What to Eat in Wisconsin: Iconic Eats from America's Dairyland

Everybody knows Wisconsin is renowned for its top-notch cheese — but that's not the only food the state is known for. Here's a tally of all the great grub Wisconsin has to offer, plus tips on where to sample the iconic eats.

Photo By: Deer Creek Cheese

Photo By: Jim Klousia

Photo By: Wisconsin Bakers Association

Photo By: www.oldfashionedthemovie.com

Photo By: Jim Klousia

Photo By: Jim Klousia

Photo By: Al Johnson's Swedish Restaurant

Photo By: Inthewoods Sugar Bush

Photo By: O&H Bakery

Photo By: Jim Klousia

Photo By: Jim Klousia

Photo By: Deer Creek Cheese

Photo By: Jim Klousia

Photo By: Jim Klousia

Photo By: White Gull Inn, Jon Jarosh

Photo By: Jim Klousia

Photo By: OJ’s Midtown Restaurant

Photo By: Jim Klousia

Photo By: Jim Klousia

Photo By: Terese Allen

Photo By: Jim Klousia

Photo By: The Walker House

Photo By: Terese Allen

Photo By: Island Cafe and Bakery

Photo By: Native Food Network

Photo By: The Booyah Shed

From Colby to Craft Beer

It’s known as America’s Dairyland, but Wisconsin serves up an extraordinary array of edibles: produce from apples to zucchini; ethnic sausages and grass-fed meats; fish from lake and stream; foraged foods; and specialties like craft beers and cream puffs. And, oh yeah, there’s also cheese galore. The state’s lush food culture stems from its varied geography and climate, a rich tapestry of ethnic backgrounds and a deep-rooted history of dairying and mixed agriculture. In Wisconsin, we don’t just celebrate with food; we celebrate because of food.

Bratwurst

If you like sausages, you’ll love Wisconsin, where butcher shops churn out a cornucopia of links — the savory, spicy gift of diverse ethnic groups that have settled in the state throughout its history. The undisputed king is bratwurst, the German-style sausage that’s mandatory at picnics, tailgate parties and backyard cookouts. In fact, when the Green Bay Packers play at home, you can smell the peppery aroma for miles around Lambeau Field. Still, the most-brat-obsessed town in the state is Sheboygan, self-proclaimed Bratwurst Capital of the World, where joints like the Charcoal Inn offer a “double with the works”— two brats on an oversized hard roll with mustard, onions, pickles and ketchup. (There are locations on both sides of town; just follow your nose.)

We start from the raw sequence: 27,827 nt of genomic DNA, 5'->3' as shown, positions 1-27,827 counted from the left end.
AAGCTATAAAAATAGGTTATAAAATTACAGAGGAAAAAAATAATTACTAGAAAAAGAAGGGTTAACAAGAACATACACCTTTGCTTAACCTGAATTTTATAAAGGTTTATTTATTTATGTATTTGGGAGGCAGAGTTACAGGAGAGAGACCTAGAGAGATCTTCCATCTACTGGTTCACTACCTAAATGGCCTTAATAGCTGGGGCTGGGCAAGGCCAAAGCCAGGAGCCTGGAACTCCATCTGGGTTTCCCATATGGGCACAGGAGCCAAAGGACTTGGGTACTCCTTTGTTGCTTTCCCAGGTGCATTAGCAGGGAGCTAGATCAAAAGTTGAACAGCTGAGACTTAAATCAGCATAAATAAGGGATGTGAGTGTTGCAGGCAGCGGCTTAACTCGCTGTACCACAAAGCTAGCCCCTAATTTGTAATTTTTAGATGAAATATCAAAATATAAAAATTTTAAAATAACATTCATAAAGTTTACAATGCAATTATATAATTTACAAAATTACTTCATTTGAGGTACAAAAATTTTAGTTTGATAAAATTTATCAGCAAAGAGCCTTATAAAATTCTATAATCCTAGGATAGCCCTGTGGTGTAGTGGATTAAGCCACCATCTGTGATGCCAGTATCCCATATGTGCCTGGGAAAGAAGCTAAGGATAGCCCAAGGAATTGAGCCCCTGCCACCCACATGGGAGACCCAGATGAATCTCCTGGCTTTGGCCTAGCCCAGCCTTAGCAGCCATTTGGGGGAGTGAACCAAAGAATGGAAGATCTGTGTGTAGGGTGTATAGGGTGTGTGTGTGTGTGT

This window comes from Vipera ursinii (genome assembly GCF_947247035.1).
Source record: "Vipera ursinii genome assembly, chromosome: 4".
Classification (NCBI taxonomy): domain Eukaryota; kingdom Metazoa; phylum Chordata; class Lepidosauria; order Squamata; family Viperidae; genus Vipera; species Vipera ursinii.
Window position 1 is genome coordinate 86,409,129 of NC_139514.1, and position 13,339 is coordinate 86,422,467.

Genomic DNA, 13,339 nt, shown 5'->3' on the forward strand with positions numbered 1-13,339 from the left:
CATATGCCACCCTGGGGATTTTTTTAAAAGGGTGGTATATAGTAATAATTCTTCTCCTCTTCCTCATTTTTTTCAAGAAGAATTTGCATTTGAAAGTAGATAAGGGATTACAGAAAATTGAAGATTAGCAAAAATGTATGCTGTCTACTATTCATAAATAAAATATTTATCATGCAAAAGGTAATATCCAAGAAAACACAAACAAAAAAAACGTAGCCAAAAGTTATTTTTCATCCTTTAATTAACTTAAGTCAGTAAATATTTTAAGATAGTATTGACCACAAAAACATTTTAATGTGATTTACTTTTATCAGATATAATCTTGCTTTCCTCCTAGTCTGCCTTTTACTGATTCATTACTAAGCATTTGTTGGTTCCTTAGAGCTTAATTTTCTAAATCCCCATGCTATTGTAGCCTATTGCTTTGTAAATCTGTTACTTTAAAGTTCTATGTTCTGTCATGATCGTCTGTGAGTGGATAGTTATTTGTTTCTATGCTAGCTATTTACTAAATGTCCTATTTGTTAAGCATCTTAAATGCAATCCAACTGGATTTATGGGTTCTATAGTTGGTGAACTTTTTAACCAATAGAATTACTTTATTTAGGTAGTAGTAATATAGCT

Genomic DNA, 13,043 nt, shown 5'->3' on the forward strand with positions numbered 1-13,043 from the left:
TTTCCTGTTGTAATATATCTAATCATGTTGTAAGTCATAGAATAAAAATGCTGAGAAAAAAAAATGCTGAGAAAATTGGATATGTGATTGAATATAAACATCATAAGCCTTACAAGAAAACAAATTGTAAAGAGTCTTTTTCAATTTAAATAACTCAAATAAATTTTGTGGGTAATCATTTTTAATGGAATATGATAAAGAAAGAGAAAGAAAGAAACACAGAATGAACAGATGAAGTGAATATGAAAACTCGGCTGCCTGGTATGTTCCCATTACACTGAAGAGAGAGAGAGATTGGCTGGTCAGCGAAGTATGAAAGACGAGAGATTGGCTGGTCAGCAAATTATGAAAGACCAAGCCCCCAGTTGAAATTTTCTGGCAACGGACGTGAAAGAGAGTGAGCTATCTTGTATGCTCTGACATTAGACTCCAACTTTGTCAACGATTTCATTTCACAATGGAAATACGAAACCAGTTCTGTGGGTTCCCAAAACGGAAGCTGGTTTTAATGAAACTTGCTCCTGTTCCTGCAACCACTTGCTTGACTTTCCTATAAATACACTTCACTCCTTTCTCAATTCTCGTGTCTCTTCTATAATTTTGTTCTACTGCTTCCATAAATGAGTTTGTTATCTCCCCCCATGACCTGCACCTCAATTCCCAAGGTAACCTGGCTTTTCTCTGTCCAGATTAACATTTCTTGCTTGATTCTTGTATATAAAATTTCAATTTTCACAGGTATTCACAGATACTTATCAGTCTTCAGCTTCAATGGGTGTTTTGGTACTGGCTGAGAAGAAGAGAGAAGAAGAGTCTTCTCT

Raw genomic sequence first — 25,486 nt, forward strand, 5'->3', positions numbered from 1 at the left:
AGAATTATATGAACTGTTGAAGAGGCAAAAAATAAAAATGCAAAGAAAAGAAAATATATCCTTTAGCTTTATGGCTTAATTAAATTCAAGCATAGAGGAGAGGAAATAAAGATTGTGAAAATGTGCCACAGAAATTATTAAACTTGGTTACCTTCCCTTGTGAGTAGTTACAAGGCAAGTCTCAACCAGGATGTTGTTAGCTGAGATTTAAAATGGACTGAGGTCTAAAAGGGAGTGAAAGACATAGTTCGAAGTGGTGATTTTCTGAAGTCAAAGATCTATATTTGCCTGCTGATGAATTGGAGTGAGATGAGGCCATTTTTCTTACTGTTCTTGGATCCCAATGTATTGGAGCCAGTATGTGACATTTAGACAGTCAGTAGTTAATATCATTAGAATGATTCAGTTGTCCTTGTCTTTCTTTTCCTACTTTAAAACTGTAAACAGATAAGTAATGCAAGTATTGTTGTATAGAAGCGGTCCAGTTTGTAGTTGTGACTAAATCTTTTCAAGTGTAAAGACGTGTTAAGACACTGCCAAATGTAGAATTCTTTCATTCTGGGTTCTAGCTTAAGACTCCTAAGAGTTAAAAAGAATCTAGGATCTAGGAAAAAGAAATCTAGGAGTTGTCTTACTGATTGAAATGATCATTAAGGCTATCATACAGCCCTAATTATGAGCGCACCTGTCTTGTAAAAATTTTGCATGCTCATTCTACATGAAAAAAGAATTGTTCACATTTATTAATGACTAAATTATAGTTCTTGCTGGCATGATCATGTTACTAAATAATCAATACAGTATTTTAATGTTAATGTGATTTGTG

Go to: Charcoal Inn — Southside Location

Cream Puffs

European-born cream puffs earned local status at the Wisconsin State Fair during the 1940s, when visitors queued up in the Wisconsin Bakers Association’s facility there to get a rare taste of a wartime scarcity, whipped cream. Bakers heaped dense clouds of it into golden pastry puffs and showered the treats with powdered sugar. No wonder the demand turned into a tradition. Today, visitors down some 50,000 cream puffs a day during the fair’s two-week run. Can’t make it to the state fair? Then get thee to a dairy festival or county fair, where the longest line at the event will lead you directly to a cream puff truck or stand.

Brandy Old Fashioned

If states had official cocktails, as they do mottos, Wisconsin’s would certainly be the brandy old fashioned. Why brandy and not whiskey, as is customary elsewhere? It could be the penchant for fruit brandies that Germans brought to Wisconsin in the 19th century. It could be marketing: Some say Korbel’s introduction of its brandy in 1893 at the Columbian Expo in Chicago turned the heads of Wisconsin Germans who visited the fair and then spread the word throughout Dairyland. Old Fashioned's go hand in hand with another beloved regional institution, the supper club. At classic places like the Ding-A-Ling, the cocktails are so prevalent as an evening starter that bartenders can practically mix them with their eyes closed.

Go to: Ullman's Ding-A-Ling Supper Club

Roesti